The latter part of the diary embarks on capsule descriptions of other women at court (including other women writers such as Izumi Shikibu and Sei Shōnagon), then morphs into a kind of letter without a specific addressee. Given the recurring advisory tone of this section, it has been suggested that it was written for her daughter. It is also in this section, however, that the diary comes closest to Western-style autobiography, in that the author examines her life to explain the person she has become. She goes back to her childhood and relates how she was so much quicker at learning literary Chinese than her brother, whose lessons from their father she was merely observing, that the father was moved to exclaim, “Just my luck . . . What a pity she was not born a man.”18 This is the key to her discontent with court life; she was not just intelligent but a born intellectual and far more literate than was fashionable. She describes the anxiety of trying to hide this aspect of herself from all those around her, and yet, she left the diary as a testimony to that intellect and knowledge.


Consider whether intellectual women (or intellectual men, for that matter) suffer a stigma in our own time.

The Sarashina Diary The author, Sugawara Takasue no Musume, born in 1008 (coincidentally the same year that The Tale of Genjibegan to circulate as a completed text), centers the narrative of her life on the beguilement of literature. She portrays herself as being more interested in reading than “real” life. And of all the personal histories of the Heian period, this one displays the greatest number of intertextural references to previous works. She tells us that, at the age of fourteen, she read The Tale of Genji so assiduously that “I was amazed to find that passages I had somehow naturally learned by heart came floating unbidden into my head.”19 The next moment, she recounts a dream in which a monk admonishes her to memorize the Lotus Sutra (instead of fiction, it would seem), but she is not inclined to follow this advice. In several key retrospective passages, she sounds a lament that if only she had not been so addicted to fiction and poetry, perhaps she could have devoted herself more diligently to Buddhist practice and thereby have achieved a more successful life. Since options for women were few, Buddhist devotions were the only conceivable means available to women at the time for influencing their fate. Yet, the content of most of her diary contradicts her lament by demonstrating just how consoling and enlightening reading actually was for her.

She began her diary in her thirteenth year. The first fifth of the diary recounts a two-month journey taken by the author and her family from the eastern province of Kazusa up to the capital.


Compare and contrast a selection of travel descriptions in The Kagerō Diary and The Sarashina Diary. Consider what travel in the premodern period does and does not have in common with travel in our own age in terms of purpose and effect.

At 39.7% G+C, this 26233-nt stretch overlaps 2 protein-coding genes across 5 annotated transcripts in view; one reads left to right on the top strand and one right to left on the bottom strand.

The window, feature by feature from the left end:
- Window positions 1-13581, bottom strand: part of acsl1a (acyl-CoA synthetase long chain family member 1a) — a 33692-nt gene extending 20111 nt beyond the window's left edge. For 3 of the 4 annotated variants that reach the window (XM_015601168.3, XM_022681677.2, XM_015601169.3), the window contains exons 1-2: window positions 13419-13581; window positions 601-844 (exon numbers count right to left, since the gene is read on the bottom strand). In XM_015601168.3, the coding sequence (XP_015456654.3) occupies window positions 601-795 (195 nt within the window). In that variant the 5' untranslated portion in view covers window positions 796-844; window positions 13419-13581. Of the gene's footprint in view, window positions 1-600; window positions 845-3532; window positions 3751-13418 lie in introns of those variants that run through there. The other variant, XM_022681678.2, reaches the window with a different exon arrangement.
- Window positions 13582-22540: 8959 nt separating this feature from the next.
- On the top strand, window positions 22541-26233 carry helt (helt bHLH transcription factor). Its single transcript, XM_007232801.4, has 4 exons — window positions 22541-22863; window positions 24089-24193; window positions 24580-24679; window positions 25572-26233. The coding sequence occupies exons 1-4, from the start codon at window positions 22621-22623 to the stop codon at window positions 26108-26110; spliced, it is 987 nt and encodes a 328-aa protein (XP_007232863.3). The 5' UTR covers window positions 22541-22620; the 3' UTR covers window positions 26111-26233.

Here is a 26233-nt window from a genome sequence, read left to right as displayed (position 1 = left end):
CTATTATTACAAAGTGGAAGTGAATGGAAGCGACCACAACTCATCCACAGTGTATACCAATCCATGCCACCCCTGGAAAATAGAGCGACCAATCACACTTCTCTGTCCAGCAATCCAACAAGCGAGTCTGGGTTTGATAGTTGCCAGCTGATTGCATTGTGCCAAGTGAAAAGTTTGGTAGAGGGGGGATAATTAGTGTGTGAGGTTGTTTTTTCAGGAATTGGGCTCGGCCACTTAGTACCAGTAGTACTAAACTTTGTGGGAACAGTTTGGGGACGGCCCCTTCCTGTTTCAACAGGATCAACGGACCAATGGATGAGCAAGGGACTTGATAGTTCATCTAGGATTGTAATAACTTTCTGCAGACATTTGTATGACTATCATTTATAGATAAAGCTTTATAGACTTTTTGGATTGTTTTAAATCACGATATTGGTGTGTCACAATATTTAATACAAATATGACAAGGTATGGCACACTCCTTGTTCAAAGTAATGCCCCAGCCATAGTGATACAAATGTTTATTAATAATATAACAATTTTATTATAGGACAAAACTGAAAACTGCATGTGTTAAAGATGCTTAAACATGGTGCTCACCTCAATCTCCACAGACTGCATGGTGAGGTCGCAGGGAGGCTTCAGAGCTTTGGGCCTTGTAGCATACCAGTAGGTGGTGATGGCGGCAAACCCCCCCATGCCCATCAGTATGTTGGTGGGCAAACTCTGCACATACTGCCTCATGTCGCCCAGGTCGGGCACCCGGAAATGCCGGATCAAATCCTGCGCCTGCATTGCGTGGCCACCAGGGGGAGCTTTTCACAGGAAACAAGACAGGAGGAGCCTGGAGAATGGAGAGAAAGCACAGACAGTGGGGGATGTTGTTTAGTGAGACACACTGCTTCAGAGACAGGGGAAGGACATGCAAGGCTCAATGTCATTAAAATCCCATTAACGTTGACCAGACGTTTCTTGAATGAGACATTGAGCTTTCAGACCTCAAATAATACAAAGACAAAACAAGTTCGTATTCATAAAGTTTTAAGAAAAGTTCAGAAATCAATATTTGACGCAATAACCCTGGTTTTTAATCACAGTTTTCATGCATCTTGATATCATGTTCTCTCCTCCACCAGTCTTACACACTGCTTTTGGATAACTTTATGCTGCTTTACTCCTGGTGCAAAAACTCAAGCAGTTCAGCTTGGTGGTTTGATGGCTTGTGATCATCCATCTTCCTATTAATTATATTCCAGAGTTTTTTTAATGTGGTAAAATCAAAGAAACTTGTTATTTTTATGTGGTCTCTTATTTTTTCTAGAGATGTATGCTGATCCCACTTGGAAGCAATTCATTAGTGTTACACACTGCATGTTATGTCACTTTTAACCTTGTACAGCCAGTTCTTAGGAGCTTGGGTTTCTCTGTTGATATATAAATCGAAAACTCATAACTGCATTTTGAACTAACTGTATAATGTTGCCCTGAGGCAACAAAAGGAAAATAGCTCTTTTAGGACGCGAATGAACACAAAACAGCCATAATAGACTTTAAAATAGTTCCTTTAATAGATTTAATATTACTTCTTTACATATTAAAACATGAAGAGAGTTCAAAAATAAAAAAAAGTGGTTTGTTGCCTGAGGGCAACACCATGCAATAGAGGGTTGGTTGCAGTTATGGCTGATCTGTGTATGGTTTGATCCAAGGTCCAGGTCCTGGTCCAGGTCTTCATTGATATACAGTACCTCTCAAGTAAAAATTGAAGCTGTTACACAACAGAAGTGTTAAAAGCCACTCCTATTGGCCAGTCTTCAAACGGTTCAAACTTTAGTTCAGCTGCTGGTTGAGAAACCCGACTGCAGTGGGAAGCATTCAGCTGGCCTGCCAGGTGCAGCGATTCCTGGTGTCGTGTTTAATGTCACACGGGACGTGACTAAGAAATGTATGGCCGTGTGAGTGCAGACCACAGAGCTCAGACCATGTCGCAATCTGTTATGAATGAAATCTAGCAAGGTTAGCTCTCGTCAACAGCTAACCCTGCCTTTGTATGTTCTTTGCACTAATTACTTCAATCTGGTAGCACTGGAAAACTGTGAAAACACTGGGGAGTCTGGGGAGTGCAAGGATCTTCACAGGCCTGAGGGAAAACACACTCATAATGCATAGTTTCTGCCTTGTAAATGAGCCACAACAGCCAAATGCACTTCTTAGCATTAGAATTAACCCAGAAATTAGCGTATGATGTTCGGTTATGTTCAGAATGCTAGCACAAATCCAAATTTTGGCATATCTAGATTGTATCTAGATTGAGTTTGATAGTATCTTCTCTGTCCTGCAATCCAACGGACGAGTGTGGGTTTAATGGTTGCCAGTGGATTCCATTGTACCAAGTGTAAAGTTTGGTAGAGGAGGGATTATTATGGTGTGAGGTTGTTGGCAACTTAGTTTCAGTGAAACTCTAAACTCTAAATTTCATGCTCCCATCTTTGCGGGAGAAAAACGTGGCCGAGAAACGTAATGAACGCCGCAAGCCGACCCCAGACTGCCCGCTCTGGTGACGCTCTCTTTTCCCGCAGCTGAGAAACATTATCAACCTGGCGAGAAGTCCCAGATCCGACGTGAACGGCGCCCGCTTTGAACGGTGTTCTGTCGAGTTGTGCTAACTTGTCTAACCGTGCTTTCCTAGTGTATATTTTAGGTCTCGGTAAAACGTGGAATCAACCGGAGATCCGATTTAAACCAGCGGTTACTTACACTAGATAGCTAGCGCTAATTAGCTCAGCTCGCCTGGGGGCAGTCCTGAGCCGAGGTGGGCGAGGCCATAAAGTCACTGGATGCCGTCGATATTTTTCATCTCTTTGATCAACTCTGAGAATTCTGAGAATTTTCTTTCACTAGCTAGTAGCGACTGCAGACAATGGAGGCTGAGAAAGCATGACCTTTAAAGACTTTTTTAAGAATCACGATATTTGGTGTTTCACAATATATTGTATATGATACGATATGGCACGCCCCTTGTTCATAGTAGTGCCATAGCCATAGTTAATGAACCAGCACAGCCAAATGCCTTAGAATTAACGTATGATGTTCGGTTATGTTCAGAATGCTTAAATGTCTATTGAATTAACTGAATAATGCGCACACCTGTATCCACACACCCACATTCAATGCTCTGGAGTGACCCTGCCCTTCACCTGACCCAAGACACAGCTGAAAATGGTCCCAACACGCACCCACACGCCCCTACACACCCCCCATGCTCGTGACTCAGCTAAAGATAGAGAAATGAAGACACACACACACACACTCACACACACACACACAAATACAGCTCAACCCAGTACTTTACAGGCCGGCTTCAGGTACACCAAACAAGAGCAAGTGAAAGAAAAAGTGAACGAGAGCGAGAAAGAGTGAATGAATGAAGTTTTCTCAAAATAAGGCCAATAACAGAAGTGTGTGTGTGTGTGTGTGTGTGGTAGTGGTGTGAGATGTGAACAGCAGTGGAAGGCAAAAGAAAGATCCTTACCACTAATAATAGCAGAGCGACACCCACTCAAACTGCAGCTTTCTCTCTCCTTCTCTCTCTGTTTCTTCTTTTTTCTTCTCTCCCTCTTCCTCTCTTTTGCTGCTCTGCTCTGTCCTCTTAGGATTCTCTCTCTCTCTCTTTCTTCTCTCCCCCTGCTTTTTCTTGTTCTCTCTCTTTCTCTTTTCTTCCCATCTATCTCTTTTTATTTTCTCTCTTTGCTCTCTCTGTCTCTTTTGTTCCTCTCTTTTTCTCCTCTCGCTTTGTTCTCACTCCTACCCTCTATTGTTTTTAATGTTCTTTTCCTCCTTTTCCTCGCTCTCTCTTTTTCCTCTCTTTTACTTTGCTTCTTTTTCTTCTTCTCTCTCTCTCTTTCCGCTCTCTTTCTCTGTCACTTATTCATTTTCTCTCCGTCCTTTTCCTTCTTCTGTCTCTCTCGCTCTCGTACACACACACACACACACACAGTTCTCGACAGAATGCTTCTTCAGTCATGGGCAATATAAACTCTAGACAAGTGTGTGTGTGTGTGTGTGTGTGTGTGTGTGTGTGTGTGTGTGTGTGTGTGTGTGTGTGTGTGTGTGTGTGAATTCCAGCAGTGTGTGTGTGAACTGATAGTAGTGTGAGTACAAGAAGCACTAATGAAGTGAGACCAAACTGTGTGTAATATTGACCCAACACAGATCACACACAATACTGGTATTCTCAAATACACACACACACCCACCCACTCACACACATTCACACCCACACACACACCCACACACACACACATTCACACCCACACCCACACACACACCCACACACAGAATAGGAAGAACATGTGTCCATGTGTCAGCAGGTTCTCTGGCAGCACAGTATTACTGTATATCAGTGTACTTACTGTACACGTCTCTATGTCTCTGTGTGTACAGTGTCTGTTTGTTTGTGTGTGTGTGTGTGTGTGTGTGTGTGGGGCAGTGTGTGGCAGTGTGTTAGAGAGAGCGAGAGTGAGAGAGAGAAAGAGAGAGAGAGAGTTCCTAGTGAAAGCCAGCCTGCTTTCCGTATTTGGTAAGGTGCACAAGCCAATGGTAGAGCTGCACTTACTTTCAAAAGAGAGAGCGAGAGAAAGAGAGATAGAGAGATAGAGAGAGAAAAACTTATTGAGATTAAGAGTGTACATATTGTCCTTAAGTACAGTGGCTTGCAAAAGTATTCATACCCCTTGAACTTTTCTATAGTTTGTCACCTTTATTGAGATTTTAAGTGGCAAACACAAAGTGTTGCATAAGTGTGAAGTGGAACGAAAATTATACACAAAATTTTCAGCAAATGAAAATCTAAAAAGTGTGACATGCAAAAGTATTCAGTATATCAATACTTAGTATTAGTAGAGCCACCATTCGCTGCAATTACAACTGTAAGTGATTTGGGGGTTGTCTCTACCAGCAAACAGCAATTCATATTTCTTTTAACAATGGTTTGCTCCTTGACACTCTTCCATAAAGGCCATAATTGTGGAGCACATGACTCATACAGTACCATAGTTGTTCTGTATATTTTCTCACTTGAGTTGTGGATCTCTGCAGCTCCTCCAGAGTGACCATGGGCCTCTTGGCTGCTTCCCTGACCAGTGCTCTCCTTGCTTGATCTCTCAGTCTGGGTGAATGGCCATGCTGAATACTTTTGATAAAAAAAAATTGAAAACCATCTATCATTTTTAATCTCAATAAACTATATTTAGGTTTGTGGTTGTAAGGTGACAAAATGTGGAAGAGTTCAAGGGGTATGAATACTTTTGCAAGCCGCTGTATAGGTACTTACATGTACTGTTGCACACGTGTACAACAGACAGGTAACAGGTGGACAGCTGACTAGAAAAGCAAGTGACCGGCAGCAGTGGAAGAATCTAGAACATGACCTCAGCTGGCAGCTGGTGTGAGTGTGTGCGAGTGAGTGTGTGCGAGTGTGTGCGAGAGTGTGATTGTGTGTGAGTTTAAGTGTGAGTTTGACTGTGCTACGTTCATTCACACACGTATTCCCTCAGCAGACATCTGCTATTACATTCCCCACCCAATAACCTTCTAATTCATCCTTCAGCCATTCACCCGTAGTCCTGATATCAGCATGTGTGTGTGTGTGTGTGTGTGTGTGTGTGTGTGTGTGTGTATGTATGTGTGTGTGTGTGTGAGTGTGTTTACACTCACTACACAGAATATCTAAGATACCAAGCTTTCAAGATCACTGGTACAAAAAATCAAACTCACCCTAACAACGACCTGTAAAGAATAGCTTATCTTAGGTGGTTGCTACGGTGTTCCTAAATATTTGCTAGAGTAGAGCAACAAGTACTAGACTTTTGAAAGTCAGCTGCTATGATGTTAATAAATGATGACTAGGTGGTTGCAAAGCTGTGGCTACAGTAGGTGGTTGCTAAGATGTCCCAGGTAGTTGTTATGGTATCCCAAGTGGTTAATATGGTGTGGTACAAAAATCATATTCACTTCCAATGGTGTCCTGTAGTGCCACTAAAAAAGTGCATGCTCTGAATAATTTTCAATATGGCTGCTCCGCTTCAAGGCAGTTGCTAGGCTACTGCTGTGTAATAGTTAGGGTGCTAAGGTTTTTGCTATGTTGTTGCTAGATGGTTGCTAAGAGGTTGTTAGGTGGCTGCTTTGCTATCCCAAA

Through the fresh eyes of a child, the author creates an indelible impression for the reader. Even though this diary covers the longest period of a woman’s life, nearly forty years, and ends with the author in old age, something of the child’s vision is present in her writing right up to the end. Perhaps her theme of literature’s fascination also makes her seem “forever young.”

Although this diary has a limpid prose style and seems simple, even naïve, on the surface, it has the most finely orchestrated structure of all the Heian diaries. Attention to the underlying structure of the work reveals a countertheme to her explicit message, which enables the unfolding of a doubletrack of meaning.

Even though this diary covers the longest period of a woman’s life, nearly forty years, and ends with the author in old age, something of the child’s vision is present in her writing right up to the end.

Sketch of a Japanese woman sitting on a tatami mat. She is wearing a kimono while holding up a large book in front of her.
Illustration from the title page of The Sarashina Diary. ©2014 Columbia University Press.


There are two complete English translations for both The Kagerō Diary and The Sarashina Diary in English. Thus both texts lend themselves to the following type of exercise: Select a few passages with which to compare translations. Consider the ways in which two translations of the same passage differ and what might account for those differences. Likewise, compare the introductions of each translation and reflect on how differently interpreters can present their subjects. Such an inquiry raises the intriguing and thorny issue of the subjectivity inherent in any objective scholarly enterprise, always good food for thought and discussion.


It will be divined from the foregoing descriptions that all three of these texts are works of literary sophistication. This is what qualifies them for inclusion in the category of world literature. Nonetheless, they are equally of interest for the history of human consciousness, particularly the consciousness of self. Until the modern period, we have so few records of reflection by women on how it feels to live day by day. To have these carefully crafted testaments by women from a thousand years ago seems like an incredible fluke. The Sarashina Diary is particularly rare in that it provides a view of adolescent consciousness. In a high school setting, for example, excerpts from The Sarashina Diary could be read productively against excerpts from The Diary of Anne Frank. Any of these texts can serve the ultimate purpose of the study of world literature, which is surely to foster an understanding of human beings across time, geography, culture, and gender.